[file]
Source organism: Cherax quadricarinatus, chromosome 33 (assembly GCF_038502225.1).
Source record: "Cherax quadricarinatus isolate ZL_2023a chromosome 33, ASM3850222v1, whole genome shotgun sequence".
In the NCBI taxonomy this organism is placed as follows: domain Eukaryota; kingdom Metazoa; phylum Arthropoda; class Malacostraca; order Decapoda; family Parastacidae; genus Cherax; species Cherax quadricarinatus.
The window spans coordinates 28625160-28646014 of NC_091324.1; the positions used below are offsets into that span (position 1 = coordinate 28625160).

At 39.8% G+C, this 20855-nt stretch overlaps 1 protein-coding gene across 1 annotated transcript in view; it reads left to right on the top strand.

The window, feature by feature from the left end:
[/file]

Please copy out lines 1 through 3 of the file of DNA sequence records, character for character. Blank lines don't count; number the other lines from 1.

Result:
Source organism: Cherax quadricarinatus, chromosome 33 (assembly GCF_038502225.1).
Source record: "Cherax quadricarinatus isolate ZL_2023a chromosome 33, ASM3850222v1, whole genome shotgun sequence".
In the NCBI taxonomy this organism is placed as follows: domain Eukaryota; kingdom Metazoa; phylum Arthropoda; class Malacostraca; order Decapoda; family Parastacidae; genus Cherax; species Cherax quadricarinatus.